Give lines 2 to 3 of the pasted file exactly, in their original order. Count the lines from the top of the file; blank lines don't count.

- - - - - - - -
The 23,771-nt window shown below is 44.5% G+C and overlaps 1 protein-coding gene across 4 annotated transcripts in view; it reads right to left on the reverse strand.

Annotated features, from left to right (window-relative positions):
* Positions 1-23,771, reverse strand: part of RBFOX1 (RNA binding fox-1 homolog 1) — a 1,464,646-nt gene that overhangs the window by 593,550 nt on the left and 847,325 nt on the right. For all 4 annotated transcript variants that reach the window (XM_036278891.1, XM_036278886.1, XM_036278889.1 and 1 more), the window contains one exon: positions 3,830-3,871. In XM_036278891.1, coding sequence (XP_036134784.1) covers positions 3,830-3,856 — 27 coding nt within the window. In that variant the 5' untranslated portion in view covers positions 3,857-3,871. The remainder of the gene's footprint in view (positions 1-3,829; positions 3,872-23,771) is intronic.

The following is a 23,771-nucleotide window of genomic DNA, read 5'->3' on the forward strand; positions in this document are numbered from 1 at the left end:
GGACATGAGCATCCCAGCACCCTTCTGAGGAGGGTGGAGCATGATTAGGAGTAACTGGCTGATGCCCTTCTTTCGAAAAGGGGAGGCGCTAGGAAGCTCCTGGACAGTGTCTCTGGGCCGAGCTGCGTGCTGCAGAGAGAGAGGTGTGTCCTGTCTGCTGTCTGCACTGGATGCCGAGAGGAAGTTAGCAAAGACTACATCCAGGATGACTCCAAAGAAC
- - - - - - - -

Annotated features, from left to right (window-relative positions):
* Positions 1-23,771, reverse strand: part of RBFOX1 (RNA binding fox-1 homolog 1) — a 1,464,646-nt gene that overhangs the window by 593,550 nt on the left and 847,325 nt on the right. For all 4 annotated transcript variants that reach the window (XM_036278891.1, XM_036278886.1, XM_036278889.1 and 1 more), the window contains one exon: positions 3,830-3,871. In XM_036278891.1, coding sequence (XP_036134784.1) covers positions 3,830-3,856 — 27 coding nt within the window. In that variant the 5' untranslated portion in view covers positions 3,857-3,871. The remainder of the gene's footprint in view (positions 1-3,829; positions 3,872-23,771) is intronic.